Spring has reached the Pacific Northwest. The year-round shadows of Washington’s evergreens are interspersed with fresh spouting leaves of maples and clusters of blooming rhododendron. The cold drizzle has started to turn to…well, warmer drizzle. It’s time to venture outdoors!
After searching for driveable destinations that we could enjoy no matter what the fickle Washington weather decided to throw at us, my family and I decided to head for the Olympic Peninsula. There, we had the chance to visit a historic lodge, view a lovely lake, hike and drive through a stretch of temperate rainforest, look at a really big tree, and even discover an unexpected World War II era connection.
Olympic National Park covers more than 1,400 acres of gorgeous scenery—from spectacular panoramas of the mountains to the north at Hurricane Ridge, to Pacific beaches, to river valleys cradling temperate rainforests.
For this journey, we headed to the south edge of the park, to Lake Quinault. Now, to be accurate, this technically wasn’t a National Park excursion. The lake itself isn’t part of the Olympic National Park—it’s administered by the Quinault Indian Nation—and the trails on either side of it pass through National Park Land, National Forest Land, Private Property, and Who Knows What Else.
We chose Quinault Lodge as a base of operations.
The current lodge is not the original structure, which dated back to the 1880s as a vacation destination and boasted floating dancing pavilion. That original “Log Hotel” burned down in 1924. The current lodge was raised in 1926 and boasts a beautiful lounge with thick wooden beams, a huge fireplace, comfy chairs and (I’ve been told) noisy radiators—atmosphere! The rooms in the Main Lodge do not have telephones, radios, or televisions. We wound up in the Lakeside Rooms, a newer addition touted as being more family friendly which did have a TV (not that we used it.)
The lodge is located near the lake with a wide, grassy lawn and a sandy beach with a swimming area. (As there was a mix of hail and snowy rain when we arrived, we stuck with the indoor pool on this visit.) It’s also right on the road that loops around the lake with many lovely trails to walk right out the door.
We enjoyed hiking trails and admiring cascading water both in the lodge area and along the south shore of the lake. We also had one nice elk sighting, but didn’t manage any pictures as they were having a leisurely graze in someone’s yard.
We did attempt one trail at the northern tip of the Lake, but after a mile it turned into a boggy morass. I imagine it would be a nice hike in the summer once it has had a chance to dry out. We contented ourselves with heading down to the lake shore and skipping rocks and wishing to see an otter. (No such luck.)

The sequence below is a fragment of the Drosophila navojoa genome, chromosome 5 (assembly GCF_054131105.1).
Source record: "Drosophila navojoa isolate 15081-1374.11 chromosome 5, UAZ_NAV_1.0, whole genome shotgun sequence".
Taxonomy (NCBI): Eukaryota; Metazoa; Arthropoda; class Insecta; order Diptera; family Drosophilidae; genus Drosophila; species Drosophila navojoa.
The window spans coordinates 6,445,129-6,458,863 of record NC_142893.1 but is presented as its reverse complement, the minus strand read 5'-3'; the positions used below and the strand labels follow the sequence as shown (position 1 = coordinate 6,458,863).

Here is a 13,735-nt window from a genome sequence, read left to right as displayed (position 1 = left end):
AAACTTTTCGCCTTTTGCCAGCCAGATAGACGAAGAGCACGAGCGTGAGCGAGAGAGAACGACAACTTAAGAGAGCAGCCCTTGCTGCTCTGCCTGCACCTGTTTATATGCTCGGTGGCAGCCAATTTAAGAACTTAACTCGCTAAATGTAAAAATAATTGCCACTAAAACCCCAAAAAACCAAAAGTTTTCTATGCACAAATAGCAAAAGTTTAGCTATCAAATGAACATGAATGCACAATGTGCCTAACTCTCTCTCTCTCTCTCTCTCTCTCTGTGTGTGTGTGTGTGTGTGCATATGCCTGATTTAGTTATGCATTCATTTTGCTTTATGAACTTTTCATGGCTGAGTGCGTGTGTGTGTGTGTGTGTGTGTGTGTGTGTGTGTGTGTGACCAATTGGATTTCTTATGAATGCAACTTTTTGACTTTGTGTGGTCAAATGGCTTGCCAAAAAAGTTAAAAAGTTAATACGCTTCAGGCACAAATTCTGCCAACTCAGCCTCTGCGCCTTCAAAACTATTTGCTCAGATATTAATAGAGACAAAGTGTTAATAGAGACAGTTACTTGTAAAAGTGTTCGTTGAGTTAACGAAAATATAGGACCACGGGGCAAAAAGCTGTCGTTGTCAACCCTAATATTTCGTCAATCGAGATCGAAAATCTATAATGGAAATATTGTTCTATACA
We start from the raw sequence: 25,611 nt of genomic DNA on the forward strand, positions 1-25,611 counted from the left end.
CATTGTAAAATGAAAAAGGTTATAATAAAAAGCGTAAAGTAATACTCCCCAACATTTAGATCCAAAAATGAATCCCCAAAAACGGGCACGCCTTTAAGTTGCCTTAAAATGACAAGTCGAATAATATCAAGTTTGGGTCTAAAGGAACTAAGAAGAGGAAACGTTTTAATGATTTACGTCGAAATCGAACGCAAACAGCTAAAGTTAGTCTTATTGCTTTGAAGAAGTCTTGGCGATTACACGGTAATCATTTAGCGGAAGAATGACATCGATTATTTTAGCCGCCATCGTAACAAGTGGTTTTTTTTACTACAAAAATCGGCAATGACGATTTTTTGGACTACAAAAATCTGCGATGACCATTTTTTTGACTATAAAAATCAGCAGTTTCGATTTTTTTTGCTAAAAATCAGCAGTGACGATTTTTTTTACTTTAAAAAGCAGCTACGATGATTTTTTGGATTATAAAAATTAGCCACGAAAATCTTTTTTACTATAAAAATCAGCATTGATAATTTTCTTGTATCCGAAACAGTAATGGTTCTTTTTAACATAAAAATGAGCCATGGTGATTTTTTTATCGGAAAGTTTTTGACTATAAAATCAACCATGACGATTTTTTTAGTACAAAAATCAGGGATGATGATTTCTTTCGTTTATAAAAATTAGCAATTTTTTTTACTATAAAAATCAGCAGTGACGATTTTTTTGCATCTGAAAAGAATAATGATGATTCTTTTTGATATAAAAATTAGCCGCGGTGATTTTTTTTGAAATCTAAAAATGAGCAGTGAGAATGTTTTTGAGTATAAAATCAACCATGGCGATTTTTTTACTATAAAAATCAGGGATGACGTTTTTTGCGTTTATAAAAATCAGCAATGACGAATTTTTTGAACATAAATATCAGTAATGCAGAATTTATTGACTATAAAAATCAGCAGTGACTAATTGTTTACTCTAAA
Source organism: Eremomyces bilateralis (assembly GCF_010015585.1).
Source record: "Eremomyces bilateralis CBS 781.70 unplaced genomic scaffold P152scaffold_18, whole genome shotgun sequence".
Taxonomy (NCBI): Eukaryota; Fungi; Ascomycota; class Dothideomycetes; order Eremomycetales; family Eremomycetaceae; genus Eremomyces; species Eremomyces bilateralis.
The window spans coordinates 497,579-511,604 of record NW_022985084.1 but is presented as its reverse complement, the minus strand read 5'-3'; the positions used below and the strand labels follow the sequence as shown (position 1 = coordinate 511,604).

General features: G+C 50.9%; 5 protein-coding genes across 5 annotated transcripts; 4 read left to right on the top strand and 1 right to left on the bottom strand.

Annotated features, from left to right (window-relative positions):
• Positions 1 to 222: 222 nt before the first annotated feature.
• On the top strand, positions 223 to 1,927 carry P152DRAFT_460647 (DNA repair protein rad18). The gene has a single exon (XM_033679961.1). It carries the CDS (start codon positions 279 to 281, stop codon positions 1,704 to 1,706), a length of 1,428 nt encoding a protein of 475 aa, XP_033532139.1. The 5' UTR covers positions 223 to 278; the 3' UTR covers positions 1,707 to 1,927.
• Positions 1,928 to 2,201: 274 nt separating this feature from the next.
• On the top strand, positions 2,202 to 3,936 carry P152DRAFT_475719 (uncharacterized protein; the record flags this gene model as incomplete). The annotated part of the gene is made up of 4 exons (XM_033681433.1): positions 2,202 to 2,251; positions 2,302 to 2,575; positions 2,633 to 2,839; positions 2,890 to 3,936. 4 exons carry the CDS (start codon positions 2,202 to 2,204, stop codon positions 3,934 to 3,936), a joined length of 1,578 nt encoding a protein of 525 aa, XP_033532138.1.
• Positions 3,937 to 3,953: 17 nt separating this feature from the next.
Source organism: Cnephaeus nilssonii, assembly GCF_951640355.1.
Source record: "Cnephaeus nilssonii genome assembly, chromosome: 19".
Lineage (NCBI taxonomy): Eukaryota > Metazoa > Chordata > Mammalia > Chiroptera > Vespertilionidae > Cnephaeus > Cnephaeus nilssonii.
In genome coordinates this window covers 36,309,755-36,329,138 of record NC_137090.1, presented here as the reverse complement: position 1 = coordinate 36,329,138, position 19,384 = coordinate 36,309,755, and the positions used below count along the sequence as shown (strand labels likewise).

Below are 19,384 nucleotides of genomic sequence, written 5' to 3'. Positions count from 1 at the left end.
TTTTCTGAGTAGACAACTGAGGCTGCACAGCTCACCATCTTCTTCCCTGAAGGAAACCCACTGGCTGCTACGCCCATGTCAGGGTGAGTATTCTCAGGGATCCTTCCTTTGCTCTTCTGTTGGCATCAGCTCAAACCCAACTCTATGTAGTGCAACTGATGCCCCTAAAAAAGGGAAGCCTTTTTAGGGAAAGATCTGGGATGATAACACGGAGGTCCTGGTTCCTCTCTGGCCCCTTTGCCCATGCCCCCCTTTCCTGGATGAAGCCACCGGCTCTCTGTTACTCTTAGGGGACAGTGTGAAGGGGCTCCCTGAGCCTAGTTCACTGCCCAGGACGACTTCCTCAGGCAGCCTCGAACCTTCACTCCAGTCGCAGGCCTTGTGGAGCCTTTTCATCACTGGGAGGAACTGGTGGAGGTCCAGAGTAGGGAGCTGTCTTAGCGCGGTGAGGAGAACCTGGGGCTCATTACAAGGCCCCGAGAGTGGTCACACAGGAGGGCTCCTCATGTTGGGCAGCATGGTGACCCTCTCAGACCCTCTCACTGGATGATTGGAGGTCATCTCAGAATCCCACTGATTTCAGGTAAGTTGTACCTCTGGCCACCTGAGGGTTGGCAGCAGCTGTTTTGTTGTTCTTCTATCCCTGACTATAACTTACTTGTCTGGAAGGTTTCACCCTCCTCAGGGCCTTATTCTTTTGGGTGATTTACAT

The temperate climate and ample water of the Quinault area allow for some pretty impressive trees; the valley boasts six “champions.” Just off the south shore road is a short trail to the world’s largest Sitka Spruce.*
At about 1,000 years old with a height of 191 feet and a circumference of 58 feet 11 inches, “Sprucy” was well worth seeing, though perhaps a bit too accessible to really enjoy. Even though it was the off season, there was a small line-up of tourists waiting for pictures with the tree which made it difficult to explore or spend more time than it took to take a photo.
Naturally, when travelling with a family of five, planning out food is a high priority. Normally I’m peanut-butter-sandwich-and-bag-of-apples sort of traveller—it’s easy to pack, inexpensive, the kids like it, and it doesn’t require hauling a cooler. This time around we decided to treat ourselves and enjoy the Lodge’s dining area, and THAT is where I accidentally encountered a little bit of World War II era history.
The Roosevelt Dining Room is so named because in 1937 FDR visited the lodge on a fact finding mission and had lunch. We discovered this after we selected the table at which he sat. It had a lovely view, and the food was delicious. FDR must have enjoyed the area too—nine months later, he signed the bill creating Olympic National Park.
Our return home and to daily life came quickly, but the kids have already been saying, “Next time we go to Quinault…” Whether there or elsewhere, I’m looking forward with hope for more excursions outdoors this year!
What about you? Have you had a chance to get outdoors this spring? Have you found any beautiful places or pieces of history?
Thanks so much for stopping by!
*Apparently there is another tree in Oregon that has almost as many AFA points and has been declared co champion. I’m rooting for the WA one to hold the title. Rooting! Hardee-har-har…